Want to learn more about sections of the ADA? Visit our “I want to learn about disability laws” ( page.

Looking for more information on how to file a complaint? Check out the Department of Justice ADA Enforcement ( resource on how to do so, located in the Filing Complaints ( folder of

5. Health

With a theme like Age Strong! Live Long!, you would think we would have listed health as the number one topic (and indeed it's a vital one for the welfare of all people with disabilities). Nevertheless, we believe our top five topics are all equally important.'s Health section (http://www.disabi
) includes resources on health care, health insurance, and disabilities and chronic conditions, as well as information for caregivers and providers. offers an Older Adults ( page in the Specific Populations folder of the Health section that includes resources such as the National Institutes on Aging’s Exercise & Physical Activity: Your Everyday Guide (

4. Transportation

Accessible transportation is critical for older individuals with disabilities in order to have the freedom to travel where, when or how they choose. Many of us take transportation as a given, but for aging Americans in rural areas, public transportation is not always an option.'s Transportation section ( covers information on accessible transportation, funding sources, transportation providers and more.

Did you know that also provides a list of available resources in your state? Choose your state from the drop-down menu under “Information by State” located on the left-hand side of any page. For an example of the types of state information you can find on, visit the Transportation section for the state of California at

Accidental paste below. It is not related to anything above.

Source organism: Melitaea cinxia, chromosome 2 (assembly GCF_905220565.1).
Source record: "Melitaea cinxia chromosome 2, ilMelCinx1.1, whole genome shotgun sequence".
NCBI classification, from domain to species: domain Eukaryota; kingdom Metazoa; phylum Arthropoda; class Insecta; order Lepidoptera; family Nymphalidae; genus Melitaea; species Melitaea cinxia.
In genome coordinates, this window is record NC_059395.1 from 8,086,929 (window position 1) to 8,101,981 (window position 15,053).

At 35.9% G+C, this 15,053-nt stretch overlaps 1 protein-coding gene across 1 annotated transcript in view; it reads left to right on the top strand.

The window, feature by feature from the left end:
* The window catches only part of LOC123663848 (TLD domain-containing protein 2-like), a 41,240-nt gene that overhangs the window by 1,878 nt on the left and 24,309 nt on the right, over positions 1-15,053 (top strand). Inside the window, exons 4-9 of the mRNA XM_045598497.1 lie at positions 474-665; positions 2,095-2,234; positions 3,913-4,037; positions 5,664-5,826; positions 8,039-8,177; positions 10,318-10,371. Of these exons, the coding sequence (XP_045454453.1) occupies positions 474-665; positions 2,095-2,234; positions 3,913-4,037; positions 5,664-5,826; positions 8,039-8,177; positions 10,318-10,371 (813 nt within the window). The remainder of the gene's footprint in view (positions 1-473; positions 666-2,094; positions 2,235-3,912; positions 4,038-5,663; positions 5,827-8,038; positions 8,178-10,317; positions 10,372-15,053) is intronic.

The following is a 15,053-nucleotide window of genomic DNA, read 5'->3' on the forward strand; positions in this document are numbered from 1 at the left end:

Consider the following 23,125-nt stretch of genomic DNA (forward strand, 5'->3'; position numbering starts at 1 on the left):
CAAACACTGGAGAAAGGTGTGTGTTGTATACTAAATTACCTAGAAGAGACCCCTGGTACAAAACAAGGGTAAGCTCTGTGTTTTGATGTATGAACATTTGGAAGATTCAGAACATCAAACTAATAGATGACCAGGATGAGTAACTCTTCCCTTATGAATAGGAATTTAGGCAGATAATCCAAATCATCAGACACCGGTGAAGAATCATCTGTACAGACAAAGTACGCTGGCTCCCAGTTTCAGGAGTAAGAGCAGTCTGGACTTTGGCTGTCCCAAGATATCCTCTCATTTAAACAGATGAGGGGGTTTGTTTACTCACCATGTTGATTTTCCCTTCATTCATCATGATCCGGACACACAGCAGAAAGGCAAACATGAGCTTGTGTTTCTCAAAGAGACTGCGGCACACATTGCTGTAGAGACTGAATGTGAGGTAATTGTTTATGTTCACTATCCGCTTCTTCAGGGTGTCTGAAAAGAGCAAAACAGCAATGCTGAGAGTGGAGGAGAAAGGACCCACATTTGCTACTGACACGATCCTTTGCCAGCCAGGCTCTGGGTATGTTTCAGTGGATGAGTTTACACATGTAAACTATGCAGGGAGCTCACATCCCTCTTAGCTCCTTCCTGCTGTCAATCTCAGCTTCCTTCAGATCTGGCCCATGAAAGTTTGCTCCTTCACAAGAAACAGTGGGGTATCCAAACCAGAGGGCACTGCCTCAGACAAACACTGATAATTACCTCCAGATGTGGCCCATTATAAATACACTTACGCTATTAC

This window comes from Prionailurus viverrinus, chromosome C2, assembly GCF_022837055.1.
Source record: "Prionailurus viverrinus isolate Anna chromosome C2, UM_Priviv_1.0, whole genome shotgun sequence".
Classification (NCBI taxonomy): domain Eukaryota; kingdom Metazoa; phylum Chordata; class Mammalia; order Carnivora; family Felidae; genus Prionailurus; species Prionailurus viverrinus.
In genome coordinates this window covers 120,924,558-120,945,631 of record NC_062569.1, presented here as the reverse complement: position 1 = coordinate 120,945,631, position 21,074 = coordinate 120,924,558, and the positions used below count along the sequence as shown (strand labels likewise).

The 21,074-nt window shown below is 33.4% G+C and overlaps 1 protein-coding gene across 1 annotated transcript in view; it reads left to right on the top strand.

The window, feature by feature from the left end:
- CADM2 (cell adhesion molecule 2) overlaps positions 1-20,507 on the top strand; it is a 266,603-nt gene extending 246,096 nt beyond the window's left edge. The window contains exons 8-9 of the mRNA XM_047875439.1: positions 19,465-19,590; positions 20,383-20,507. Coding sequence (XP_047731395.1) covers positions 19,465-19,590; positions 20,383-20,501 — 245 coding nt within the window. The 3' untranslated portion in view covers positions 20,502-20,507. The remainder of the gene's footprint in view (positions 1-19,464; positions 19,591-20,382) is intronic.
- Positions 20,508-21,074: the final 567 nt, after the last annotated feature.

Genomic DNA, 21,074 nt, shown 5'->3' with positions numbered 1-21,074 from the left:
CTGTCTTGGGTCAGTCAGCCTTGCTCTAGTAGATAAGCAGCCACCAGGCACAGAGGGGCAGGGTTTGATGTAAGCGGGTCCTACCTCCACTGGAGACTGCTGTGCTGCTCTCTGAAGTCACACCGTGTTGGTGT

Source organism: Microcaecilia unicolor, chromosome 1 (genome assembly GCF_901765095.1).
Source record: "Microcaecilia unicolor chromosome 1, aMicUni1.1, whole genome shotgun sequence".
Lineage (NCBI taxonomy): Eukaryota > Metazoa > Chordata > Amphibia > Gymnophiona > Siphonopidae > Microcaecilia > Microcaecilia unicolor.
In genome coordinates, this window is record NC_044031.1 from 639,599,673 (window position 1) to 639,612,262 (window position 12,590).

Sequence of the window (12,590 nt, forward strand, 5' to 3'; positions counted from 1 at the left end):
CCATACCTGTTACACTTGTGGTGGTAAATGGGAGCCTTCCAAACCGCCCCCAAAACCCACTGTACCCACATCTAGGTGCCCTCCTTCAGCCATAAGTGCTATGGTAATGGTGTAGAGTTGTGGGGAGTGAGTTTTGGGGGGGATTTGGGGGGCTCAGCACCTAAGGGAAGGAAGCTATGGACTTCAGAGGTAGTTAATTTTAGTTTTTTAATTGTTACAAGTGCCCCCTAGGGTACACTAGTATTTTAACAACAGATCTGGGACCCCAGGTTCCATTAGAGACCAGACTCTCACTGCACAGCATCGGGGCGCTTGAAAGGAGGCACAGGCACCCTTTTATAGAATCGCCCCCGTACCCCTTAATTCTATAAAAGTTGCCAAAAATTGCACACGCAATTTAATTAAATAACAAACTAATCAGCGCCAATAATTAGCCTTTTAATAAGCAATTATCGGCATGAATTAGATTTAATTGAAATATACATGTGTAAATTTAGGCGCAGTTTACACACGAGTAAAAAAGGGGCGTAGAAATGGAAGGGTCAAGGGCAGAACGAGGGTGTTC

3. Housing

Accessible housing is a topic that is often of great concern for older Americans with disabilities. Many people wish to stay in their homes as they get older, but they are not sure how to do so. offers resources on alternatives to institutional care and programs that help seniors and people with disabilities stay in their communities. The Web site also offers resources on supportive housing, how to improve accessibility in your own home and information for caregivers and family members. 

The Housing section ( also provides resources on topics such as housing assistance, homelessness, accessibility and universal design and housing discrimination.

A recently-added resource in our Supportive Housing ( folder is the Accessible Space, Inc. Web site ( which offers independent and assisted living apartments in more than 18 states for very-low income adults with physical disabilities, as well as seniors.

2. Benefits

Understanding the benefits system is often essential to ensuring you receive the benefits for which you are eligible.'s Benefits section ( helps visitor understand benefits programs including Social Security disability programs, work incentives and employment supports, nutrition assistance programs (sometimes known as “food stamps”) and Temporary Assistance for Needy Families (TANF).

Examples of resources in this section include a guide that answers frequently asked questions about Social Security Benefits ( Questions to answers about applying for benefits ( can also be found in this section.

1. Community Life

One of the main goals of is to help community is to provide information and resources that advance and ensure the full participation of people with disabilities in their communities.'s Community Life section ( covers independent living, sports and leisure activities, volunteering and national service programs, disability history and more. 

This section includes information on programs such as the Senior Corps ( program and other Volunteering and National Service Programs ( 

We hope that through this post, you have gained a better understanding of the resources available on and how they can better help you!


Countdown to the 20th Anniversary of the ADA: Day 60 – Where Is Mary Now?